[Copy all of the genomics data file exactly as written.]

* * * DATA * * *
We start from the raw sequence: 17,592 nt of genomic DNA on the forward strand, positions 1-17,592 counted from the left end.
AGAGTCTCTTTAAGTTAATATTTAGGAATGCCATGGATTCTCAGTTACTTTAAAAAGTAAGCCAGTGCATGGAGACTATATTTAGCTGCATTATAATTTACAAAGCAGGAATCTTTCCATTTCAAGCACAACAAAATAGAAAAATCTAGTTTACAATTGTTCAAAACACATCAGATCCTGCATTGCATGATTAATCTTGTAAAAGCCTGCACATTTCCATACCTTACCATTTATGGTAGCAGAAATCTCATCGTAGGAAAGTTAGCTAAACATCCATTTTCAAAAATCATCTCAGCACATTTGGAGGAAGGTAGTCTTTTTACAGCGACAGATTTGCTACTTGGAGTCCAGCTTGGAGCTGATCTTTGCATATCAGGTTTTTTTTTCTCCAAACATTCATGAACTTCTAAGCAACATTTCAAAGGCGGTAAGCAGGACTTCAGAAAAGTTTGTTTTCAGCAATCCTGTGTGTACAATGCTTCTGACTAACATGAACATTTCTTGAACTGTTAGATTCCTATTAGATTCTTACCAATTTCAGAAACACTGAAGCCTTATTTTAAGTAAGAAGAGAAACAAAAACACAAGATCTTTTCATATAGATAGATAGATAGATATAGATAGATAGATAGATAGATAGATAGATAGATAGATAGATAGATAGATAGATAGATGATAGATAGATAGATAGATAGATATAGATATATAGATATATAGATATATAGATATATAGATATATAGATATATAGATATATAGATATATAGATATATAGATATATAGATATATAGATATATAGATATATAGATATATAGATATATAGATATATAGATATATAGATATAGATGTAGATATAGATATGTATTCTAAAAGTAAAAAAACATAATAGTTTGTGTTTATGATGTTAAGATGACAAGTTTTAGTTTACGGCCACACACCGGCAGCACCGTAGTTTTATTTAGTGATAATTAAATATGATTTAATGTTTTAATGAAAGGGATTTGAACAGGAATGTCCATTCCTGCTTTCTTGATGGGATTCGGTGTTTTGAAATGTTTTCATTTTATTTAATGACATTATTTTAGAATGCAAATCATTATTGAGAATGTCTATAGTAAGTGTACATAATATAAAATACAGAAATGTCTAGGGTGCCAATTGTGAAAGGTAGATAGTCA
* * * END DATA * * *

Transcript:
We start from the raw sequence: 17,592 nt of genomic DNA on the forward strand, positions 1-17,592 counted from the left end.
AGAGTCTCTTTAAGTTAATATTTAGGAATGCCATGGATTCTCAGTTACTTTAAAAAGTAAGCCAGTGCATGGAGACTATATTTAGCTGCATTATAATTTACAAAGCAGGAATCTTTCCATTTCAAGCACAACAAAATAGAAAAATCTAGTTTACAATTGTTCAAAACACATCAGATCCTGCATTGCATGATTAATCTTGTAAAAGCCTGCACATTTCCATACCTTACCATTTATGGTAGCAGAAATCTCATCGTAGGAAAGTTAGCTAAACATCCATTTTCAAAAATCATCTCAGCACATTTGGAGGAAGGTAGTCTTTTTACAGCGACAGATTTGCTACTTGGAGTCCAGCTTGGAGCTGATCTTTGCATATCAGGTTTTTTTTTCTCCAAACATTCATGAACTTCTAAGCAACATTTCAAAGGCGGTAAGCAGGACTTCAGAAAAGTTTGTTTTCAGCAATCCTGTGTGTACAATGCTTCTGACTAACATGAACATTTCTTGAACTGTTAGATTCCTATTAGATTCTTACCAATTTCAGAAACACTGAAGCCTTATTTTAAGTAAGAAGAGAAACAAAAACACAAGATCTTTTCATATAGATAGATAGATAGATATAGATAGATAGATAGATAGATAGATAGATAGATAGATAGATAGATAGATAGATAGATGATAGATAGATAGATAGATAGATATAGATATATAGATATATAGATATATAGATATATAGATATATAGATATATAGATATATAGATATATAGATATATAGATATATAGATATATAGATATATAGATATATAGATATATAGATATATAGATATATAGATATATAGATATAGATGTAGATATAGATATGTATTCTAAAAGTAAAAAAACATAATAGTTTGTGTTTATGATGTTAAGATGACAAGTTTTAGTTTACGGCCACACACCGGCAGCACCGTAGTTTTATTTAGTGATAATTAAATATGATTTAATGTTTTAATGAAAGGGATTTGAACAGGAATGTCCATTCCTGCTTTCTTGATGGGATTCGGTGTTTTGAAATGTTTTCATTTTATTTAATGACATTATTTTAGAATGCAAATCATTATTGAGAATGTCTATAGTAAGTGTACATAATATAAAATACAGAAATGTCTAGGGTGCCAATTGTGAAAGGTAGATAGTCA